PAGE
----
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Greens demonstrate support for fairer trade rules

As Green Party members agree a motion at their Spring conference to oppose a new Transatlantic Trade agreement, green campaigners have been out across the South West supporting fairer trade rules through their involvement in Fairtrade Fortnight [1].  

The Transatlantic Trade and Investment Partnership (TTIP) is an agreement between the EU and the US, currently under negotiation in the European Parliament. Greens say, if passed, this agreement will weaken environmental protection, workers' rights, health and animal-welfare rules. The Green Party passed a motion at their Spring conference in Liverpool to campaign against TTIP [2] and Greens in the European Parliament are also actively opposing the agreement [3]

Meanwhile, across the South West Green, campaigners have been reiterating their support for Fairtrade above Free Trade. In Devon, Stephen Best, a Fairtrade banana producer from St Lucia [4], has been working with Exeter based Green Party member Andrew Bell to deliver conferences in schools highlighting the benefits of Fairtrade. Mr Bell said:

"Stephen’s passion for Fairtrade and what it has achieved for his community in St Lucia is highly evident to anyone who meets him. Fairtrade has literally been the saviour of banana production in the country. After the World Trade Organisation, backed by the US, changed trading rules giving American banana corporations’ greater power, small scale banana producers in the Winward Islands faced obliteration. However, Fairtrade came to the rescue offering a guaranteed minimum price for bananas and a ‘Fairtrade Premium’ – an extra sum of money which the wider community can choose how to spend. But corporate power never gives up, and now we see a new threat in the form of TTIP."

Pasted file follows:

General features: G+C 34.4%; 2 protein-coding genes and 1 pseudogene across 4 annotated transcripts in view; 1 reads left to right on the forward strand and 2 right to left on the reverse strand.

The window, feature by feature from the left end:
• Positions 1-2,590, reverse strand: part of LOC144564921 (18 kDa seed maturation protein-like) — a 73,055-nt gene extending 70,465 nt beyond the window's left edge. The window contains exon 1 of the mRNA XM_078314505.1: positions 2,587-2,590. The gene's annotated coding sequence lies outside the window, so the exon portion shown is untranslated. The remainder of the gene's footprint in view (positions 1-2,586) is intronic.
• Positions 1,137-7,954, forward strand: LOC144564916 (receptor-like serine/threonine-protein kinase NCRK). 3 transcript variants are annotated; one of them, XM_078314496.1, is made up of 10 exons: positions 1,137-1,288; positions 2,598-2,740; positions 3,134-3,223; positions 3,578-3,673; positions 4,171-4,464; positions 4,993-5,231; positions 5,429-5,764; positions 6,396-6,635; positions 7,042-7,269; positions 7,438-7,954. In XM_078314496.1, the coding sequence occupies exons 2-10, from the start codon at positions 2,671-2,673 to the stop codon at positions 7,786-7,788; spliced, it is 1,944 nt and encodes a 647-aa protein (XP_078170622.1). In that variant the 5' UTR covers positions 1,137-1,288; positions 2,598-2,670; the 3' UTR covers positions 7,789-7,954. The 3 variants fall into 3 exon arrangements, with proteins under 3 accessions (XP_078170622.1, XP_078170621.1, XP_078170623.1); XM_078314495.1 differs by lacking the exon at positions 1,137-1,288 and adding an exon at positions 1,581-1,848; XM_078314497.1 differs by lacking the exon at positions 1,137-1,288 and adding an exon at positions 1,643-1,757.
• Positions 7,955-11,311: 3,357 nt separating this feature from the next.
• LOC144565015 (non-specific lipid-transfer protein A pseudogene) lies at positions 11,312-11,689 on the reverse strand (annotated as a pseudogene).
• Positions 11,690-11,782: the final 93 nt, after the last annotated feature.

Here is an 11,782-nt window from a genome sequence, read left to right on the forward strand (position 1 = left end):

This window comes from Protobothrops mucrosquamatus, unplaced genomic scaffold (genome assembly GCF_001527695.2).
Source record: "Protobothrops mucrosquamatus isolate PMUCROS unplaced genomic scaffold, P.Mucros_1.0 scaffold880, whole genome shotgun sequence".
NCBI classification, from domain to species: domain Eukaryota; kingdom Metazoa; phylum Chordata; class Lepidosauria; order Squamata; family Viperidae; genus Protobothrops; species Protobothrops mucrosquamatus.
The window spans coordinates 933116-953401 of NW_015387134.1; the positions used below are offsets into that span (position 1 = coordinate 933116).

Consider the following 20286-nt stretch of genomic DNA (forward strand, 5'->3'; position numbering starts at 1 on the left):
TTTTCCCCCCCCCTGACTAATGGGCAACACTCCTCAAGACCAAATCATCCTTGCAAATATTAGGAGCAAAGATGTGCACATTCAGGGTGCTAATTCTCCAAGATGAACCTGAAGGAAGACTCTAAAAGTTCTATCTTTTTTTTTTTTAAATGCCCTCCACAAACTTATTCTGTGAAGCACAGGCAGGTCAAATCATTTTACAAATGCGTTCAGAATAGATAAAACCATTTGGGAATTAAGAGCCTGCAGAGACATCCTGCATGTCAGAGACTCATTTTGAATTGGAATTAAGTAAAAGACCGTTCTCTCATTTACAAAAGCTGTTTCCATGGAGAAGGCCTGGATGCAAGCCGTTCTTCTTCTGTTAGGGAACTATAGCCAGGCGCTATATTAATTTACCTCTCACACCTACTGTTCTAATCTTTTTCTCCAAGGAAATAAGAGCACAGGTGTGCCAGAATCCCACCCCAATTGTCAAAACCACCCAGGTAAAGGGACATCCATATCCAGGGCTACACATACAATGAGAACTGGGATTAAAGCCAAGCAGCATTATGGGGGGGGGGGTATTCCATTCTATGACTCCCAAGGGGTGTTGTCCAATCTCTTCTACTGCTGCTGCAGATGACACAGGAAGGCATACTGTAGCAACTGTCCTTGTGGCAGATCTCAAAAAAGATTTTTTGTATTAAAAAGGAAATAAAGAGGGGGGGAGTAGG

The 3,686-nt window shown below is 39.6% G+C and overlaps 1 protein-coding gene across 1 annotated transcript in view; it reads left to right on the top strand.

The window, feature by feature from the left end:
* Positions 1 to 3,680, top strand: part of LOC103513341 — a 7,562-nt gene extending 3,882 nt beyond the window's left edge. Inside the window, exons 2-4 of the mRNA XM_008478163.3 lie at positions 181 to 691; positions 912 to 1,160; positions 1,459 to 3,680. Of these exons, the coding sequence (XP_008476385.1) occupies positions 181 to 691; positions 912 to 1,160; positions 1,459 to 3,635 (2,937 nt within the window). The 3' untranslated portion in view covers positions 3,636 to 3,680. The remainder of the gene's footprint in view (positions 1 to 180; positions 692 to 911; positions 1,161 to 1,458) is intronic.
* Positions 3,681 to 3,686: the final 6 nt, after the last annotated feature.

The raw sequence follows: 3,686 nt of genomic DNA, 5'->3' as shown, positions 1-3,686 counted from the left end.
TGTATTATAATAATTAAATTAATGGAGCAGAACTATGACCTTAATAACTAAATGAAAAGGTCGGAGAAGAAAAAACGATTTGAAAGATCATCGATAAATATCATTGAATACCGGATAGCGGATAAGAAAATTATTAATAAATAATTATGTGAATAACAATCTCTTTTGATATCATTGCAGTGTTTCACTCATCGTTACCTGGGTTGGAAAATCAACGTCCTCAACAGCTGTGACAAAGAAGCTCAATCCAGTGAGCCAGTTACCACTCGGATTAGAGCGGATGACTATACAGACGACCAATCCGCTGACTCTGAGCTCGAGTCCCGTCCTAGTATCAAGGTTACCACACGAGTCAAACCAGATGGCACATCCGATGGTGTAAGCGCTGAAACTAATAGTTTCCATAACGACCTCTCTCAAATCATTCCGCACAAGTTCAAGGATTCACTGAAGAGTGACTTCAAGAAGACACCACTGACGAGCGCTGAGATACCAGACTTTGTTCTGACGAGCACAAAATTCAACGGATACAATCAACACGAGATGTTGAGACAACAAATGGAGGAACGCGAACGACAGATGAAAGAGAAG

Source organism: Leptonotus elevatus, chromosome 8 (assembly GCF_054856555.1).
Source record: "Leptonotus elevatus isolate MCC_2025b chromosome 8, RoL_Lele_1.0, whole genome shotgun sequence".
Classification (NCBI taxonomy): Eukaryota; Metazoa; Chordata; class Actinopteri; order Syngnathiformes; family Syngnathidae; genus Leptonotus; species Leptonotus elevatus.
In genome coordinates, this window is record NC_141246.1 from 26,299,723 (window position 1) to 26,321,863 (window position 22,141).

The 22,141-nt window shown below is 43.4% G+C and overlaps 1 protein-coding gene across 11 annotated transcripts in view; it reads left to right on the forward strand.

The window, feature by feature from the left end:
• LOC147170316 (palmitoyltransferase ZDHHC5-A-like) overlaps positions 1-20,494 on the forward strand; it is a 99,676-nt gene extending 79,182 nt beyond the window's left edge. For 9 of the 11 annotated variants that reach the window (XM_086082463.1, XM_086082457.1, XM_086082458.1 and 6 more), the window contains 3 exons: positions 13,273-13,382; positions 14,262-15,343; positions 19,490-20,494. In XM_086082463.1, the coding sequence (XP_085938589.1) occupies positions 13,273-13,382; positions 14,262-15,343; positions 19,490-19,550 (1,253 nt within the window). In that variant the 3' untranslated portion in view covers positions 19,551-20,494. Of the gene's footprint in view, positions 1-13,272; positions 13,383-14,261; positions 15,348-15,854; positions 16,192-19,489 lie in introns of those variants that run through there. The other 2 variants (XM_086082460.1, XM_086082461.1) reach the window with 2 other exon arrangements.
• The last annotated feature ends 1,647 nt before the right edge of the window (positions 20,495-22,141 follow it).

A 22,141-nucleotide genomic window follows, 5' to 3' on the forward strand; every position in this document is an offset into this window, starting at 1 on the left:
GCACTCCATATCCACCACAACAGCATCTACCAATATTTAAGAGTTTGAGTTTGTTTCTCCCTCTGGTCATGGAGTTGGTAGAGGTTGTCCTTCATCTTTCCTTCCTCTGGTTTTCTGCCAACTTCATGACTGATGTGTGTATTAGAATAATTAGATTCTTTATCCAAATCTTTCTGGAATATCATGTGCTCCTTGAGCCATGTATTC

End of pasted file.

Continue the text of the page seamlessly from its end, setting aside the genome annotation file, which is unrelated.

Speaking at the Green Party conference in Liverpool, leader Natalie Bennet made clear to delegates the distinctive, principled stand Greens are making against TTIP:

"TTIP would blow apart the power of our democratic decision making. The deal provides corporations with new rights to sue the Government for legislating in the public interest – that’s definitely not acting for the common good. It’s not surprising, really, when we hear Lib Dems trumpeting the proposed US-EU free trade deal as some kind of economic saviour. The Lib Dems are the lapdogs of corporate Europe, while the Tories are its war horses."


[1] Fairtrade Fortnight is an annual promotional campaign organized and funded by the Fairtrade Foundation to increase awareness of Fairtrade products. This year’s focus has been on banana producers and workers:

[2] Motion passed at Green Party conference, 2nd March 2014:

Synopsis: The Transatlantic Trade and Investment Partnership (TTIP) is an agreement between the EU and the US, which is currently under negotiation. If passed this agreement will result in an assault on democracy and will weaken environmental protection, workers' rights, health and animal-welfare rules.
Motion:  The Green Party of England and Wales believes that the Transatlantic Trade and Investment Partnership (TTIP),which aims at removing the regulatory differences between the US and the EU, is an assault on democracy. It would likely lead to the weakening of EU social and environmental legislation and ensure that new European legislation does not stand in the way of corporate interests. The Green Party will campaign against this agreement in order to protect legislation in areas such as environmental protection, workers' rights, health (including the NHS) and animal-welfare

[3] Press release on TTIP from Greens in the European Parliament:

[4] Guardian article about Stephen Best and the challenges facing Winward Island banana producers

Image Caption

Stephen Best 2014: Stephen Best, a banana farmer and President of the Windward Islands Farmers' Association (Winfa) has been touring schools and community groups in Devon sharing how Fairtrade has benefited farming communities across the country.

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